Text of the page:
Outrage over the Louisiana Lottery in the 1890s prompted the first foray by the federal government into gambling law. Congress, which had historically left gambling up to the states, passed a series of laws targeting lotteries.
(The early 1900s represented a low point in legal American gambling tolerance, coinciding with Prohibition. Even Nevada outlawed gambling, from 1909 to 1931.)
The stigma against lotteries held until 1964, when New Hampshire became the first state to get back into the lotto business and was not alone for long. New York’s lottery followed in 1966, New Jersey’s in 1970 and 10 other states in 1975. New Jersey opened casinos in 1976. Today, more than 40 states have lotteries, and nearly as many have some form of casino gambling. It’s a wave of legal, state-supported gaming never before seen in American history. Rose, the law professor, credits “the tremendous power of incremental change.”
“The outrageous becomes acceptable, if taken in small doses,” he wrote in a paper analyzing the history of gambling in the United States.
There is a pragmatic reason why lawmakers, when deciding which scandalized game of chance to legalize for revenue, opted for lotteries over sports betting: Lotteries are much more profitable.
“In lotteries, as long as you’re not a total idiot, you should be able to set the payouts to ensure you make money,” said David Schwartz, director of the Center for Gaming Research at the University of Nevada-Las Vegas. “Sports gambling would be hard for the states to run because it is very possible, when running a sports book, to lose money.”
In Britain, sports gambling is ubiquitous and unavoidable. Thousands of betting parlors dot the country, sports stadiums contain gambling kiosks and online gaming is legal, so you can bet from home, via your computer or phone.
There may be no better microcosm of the difference between the United States and Britain on sports gambling than this: In America, it is controversial for a broadcaster announcing an NFL game to refer to the point spread, the forecasted margin of victory oddsmakers set for gambling purposes. In Britain, television broadcasts of soccer games feature advertisements by gaming companies imploring viewers to place bets on the game they are watching, complete with live odds.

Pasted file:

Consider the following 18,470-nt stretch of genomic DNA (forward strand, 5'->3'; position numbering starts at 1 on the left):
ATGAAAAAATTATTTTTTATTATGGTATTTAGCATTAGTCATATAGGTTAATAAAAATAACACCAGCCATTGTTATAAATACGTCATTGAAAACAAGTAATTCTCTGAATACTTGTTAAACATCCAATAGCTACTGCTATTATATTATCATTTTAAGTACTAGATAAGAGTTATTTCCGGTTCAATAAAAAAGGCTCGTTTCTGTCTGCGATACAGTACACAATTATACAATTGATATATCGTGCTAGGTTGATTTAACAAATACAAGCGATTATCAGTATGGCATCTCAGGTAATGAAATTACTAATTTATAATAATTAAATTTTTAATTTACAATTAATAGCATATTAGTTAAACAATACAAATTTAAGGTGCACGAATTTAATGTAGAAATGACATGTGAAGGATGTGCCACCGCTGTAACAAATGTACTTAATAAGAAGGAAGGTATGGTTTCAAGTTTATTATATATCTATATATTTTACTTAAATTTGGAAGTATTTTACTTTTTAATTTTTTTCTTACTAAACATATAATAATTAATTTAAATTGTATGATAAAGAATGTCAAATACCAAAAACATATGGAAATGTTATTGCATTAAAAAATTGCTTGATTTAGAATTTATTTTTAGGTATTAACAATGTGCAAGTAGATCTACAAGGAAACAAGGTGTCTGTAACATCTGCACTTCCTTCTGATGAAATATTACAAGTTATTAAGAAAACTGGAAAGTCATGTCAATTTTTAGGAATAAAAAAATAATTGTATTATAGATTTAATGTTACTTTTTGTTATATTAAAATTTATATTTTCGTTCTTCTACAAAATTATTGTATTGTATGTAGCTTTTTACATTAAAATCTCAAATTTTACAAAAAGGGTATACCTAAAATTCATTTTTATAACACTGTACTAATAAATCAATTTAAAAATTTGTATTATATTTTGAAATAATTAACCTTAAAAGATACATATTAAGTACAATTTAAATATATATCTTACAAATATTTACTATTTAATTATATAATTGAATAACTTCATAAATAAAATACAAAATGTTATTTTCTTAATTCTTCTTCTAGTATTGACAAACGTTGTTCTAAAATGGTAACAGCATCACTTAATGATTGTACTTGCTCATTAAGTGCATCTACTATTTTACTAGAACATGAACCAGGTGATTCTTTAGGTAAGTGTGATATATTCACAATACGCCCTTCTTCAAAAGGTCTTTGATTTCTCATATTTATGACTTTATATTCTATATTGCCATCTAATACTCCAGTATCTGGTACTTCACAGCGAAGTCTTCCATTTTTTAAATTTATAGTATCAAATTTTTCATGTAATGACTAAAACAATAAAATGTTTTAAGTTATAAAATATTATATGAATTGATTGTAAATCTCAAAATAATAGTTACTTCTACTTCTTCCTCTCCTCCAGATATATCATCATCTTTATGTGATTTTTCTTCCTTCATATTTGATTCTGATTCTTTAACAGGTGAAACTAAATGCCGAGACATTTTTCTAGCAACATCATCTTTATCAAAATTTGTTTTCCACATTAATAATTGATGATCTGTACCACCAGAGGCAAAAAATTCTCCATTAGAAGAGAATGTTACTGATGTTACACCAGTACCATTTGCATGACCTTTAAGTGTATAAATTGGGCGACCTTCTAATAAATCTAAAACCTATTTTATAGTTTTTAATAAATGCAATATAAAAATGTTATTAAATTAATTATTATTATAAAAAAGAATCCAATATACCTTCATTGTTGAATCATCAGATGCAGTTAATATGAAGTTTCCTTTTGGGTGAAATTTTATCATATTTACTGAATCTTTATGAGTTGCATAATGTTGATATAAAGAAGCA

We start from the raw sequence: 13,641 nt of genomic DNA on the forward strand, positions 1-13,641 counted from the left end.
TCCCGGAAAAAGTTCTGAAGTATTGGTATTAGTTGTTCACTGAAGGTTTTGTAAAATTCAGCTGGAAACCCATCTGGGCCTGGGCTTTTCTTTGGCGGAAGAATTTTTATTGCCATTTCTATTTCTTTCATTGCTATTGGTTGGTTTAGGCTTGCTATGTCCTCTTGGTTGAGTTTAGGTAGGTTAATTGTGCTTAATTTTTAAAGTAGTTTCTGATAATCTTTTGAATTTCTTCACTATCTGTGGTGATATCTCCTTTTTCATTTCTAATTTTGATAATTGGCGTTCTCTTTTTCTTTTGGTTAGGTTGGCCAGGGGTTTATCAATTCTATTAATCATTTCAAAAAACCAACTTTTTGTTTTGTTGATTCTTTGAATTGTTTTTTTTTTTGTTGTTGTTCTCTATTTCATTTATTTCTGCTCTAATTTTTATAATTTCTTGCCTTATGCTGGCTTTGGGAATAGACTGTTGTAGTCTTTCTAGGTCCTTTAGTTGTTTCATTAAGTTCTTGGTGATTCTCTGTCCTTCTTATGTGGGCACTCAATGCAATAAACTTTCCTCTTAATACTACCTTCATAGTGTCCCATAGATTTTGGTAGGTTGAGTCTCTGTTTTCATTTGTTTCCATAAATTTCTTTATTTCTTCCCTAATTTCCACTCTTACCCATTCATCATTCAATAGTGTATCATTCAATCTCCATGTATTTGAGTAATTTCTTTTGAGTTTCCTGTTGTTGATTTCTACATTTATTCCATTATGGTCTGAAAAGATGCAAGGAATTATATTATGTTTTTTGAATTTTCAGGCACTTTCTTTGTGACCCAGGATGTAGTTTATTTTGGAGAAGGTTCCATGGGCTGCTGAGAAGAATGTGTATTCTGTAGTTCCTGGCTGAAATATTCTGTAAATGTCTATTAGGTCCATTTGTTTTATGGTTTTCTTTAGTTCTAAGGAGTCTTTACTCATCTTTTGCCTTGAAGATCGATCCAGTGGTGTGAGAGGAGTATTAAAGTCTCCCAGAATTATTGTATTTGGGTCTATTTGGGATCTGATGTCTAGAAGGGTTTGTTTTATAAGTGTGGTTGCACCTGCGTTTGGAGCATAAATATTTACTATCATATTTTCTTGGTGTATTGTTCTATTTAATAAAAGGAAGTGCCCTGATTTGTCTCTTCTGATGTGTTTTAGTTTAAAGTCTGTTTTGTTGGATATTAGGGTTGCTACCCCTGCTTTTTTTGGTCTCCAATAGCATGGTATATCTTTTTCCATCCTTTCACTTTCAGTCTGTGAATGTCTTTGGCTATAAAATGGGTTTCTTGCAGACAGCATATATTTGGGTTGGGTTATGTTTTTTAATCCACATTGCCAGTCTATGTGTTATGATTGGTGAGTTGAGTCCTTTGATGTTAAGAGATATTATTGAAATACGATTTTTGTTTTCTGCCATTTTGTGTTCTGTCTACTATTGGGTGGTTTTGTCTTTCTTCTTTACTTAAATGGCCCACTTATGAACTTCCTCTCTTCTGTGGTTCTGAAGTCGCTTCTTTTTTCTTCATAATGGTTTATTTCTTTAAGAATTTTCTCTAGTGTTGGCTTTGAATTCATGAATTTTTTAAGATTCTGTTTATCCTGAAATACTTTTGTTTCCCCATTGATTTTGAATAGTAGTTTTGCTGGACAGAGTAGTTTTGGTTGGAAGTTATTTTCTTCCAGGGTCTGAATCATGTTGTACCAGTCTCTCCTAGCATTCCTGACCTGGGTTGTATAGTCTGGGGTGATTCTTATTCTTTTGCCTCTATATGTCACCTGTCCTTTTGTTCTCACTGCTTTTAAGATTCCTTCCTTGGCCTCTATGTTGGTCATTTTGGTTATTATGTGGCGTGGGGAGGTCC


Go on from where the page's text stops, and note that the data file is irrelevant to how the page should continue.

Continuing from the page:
“Gambling has always been integral to British sports,” said Tony Collins, professor at the International Centre for Sports History and Culture at De Montfort University in Leicester, England. When one of Britain’s first governing bodies for cricket leagues compiled its first rule book in the 1800s, Collins said, it included a section on how to properly gamble on cricket.
“There’s perhaps a more moralistic strain to American sports than there is elsewhere,” Collins said. “There is a different attitude toward gambling in Britain, of greater leniency.”
Still, Collins and other historians note that British politicians once grappled with the implications of legalized sports betting.
For the majority of British history, sports gambling was mostly illegal, but also widespread and tacitly condoned, experts said. Unlike in the United States, though, bookmaking did not become closely associated with violent criminal organizations.
In 1950, a U.S. Senate committee investigating the mafia, led by Tennessee Senator Estes Kefauver, identified gambling as “the life blood of organized crime.”
“Gambling [in Britain] was criminal, but the people running it weren’t particularly criminal in the broadest sense,” said Mike Huggins, professor of history at the University of Cumbria in Carlisle, England. “They weren’t into prostitution, money laundering and other various crimes.”
While there have been match-fixing scandals in cricket, tennis and soccer, no single incident in British sports history compares to America’s worst sports gambling scandal, experts said.
“There isn’t an equivalent in British sport of the Black Sox scandal. . . . So there hasn’t been that national trauma,” said Collins, referring to the conspiracy to fix the 1919 World Series. He speculated that a fixed FA Cup Final — the championship of English soccer — could have changed the course of British sports gambling history.